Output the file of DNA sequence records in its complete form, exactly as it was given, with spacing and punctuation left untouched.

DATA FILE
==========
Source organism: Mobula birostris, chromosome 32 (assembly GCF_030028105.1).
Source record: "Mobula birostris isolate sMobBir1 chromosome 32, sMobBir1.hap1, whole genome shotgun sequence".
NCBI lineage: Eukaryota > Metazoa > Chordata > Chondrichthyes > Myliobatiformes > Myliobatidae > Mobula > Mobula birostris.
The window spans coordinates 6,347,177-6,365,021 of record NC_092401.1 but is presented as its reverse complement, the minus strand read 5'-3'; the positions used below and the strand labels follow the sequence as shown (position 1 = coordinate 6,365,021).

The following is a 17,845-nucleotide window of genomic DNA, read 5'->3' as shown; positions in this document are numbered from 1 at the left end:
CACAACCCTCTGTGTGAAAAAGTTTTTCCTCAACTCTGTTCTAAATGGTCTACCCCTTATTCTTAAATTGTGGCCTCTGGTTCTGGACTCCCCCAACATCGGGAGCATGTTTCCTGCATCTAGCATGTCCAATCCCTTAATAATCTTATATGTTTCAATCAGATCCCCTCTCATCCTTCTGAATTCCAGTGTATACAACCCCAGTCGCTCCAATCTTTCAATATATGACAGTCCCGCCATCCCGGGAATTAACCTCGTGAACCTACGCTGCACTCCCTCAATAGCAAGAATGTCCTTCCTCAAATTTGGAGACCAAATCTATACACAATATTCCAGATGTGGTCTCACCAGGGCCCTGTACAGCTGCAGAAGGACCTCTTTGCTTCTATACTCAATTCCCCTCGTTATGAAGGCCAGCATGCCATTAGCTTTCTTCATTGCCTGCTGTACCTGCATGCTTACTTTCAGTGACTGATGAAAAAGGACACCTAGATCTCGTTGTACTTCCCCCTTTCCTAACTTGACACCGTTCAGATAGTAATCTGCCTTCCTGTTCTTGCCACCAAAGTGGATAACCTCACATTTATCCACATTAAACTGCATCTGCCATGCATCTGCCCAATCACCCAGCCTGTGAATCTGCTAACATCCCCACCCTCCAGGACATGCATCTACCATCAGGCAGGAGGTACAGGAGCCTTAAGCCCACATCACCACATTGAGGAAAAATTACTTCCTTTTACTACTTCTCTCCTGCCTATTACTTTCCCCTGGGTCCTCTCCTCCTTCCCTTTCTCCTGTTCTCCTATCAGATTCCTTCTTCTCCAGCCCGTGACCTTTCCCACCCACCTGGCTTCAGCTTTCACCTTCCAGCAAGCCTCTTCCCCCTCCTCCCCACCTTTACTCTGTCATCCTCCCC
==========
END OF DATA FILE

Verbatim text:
Source organism: Mobula birostris, chromosome 32 (assembly GCF_030028105.1).
Source record: "Mobula birostris isolate sMobBir1 chromosome 32, sMobBir1.hap1, whole genome shotgun sequence".
NCBI lineage: Eukaryota > Metazoa > Chordata > Chondrichthyes > Myliobatiformes > Myliobatidae > Mobula > Mobula birostris.
The window spans coordinates 6,347,177-6,365,021 of record NC_092401.1 but is presented as its reverse complement, the minus strand read 5'-3'; the positions used below and the strand labels follow the sequence as shown (position 1 = coordinate 6,365,021).

The following is a 17,845-nucleotide window of genomic DNA, read 5'->3' as shown; positions in this document are numbered from 1 at the left end:
CACAACCCTCTGTGTGAAAAAGTTTTTCCTCAACTCTGTTCTAAATGGTCTACCCCTTATTCTTAAATTGTGGCCTCTGGTTCTGGACTCCCCCAACATCGGGAGCATGTTTCCTGCATCTAGCATGTCCAATCCCTTAATAATCTTATATGTTTCAATCAGATCCCCTCTCATCCTTCTGAATTCCAGTGTATACAACCCCAGTCGCTCCAATCTTTCAATATATGACAGTCCCGCCATCCCGGGAATTAACCTCGTGAACCTACGCTGCACTCCCTCAATAGCAAGAATGTCCTTCCTCAAATTTGGAGACCAAATCTATACACAATATTCCAGATGTGGTCTCACCAGGGCCCTGTACAGCTGCAGAAGGACCTCTTTGCTTCTATACTCAATTCCCCTCGTTATGAAGGCCAGCATGCCATTAGCTTTCTTCATTGCCTGCTGTACCTGCATGCTTACTTTCAGTGACTGATGAAAAAGGACACCTAGATCTCGTTGTACTTCCCCCTTTCCTAACTTGACACCGTTCAGATAGTAATCTGCCTTCCTGTTCTTGCCACCAAAGTGGATAACCTCACATTTATCCACATTAAACTGCATCTGCCATGCATCTGCCCAATCACCCAGCCTGTGAATCTGCTAACATCCCCACCCTCCAGGACATGCATCTACCATCAGGCAGGAGGTACAGGAGCCTTAAGCCCACATCACCACATTGAGGAAAAATTACTTCCTTTTACTACTTCTCTCCTGCCTATTACTTTCCCCTGGGTCCTCTCCTCCTTCCCTTTCTCCTGTTCTCCTATCAGATTCCTTCTTCTCCAGCCCGTGACCTTTCCCACCCACCTGGCTTCAGCTTTCACCTTCCAGCAAGCCTCTTCCCCCTCCTCCCCACCTTTACTCTGTCATCCTCCCC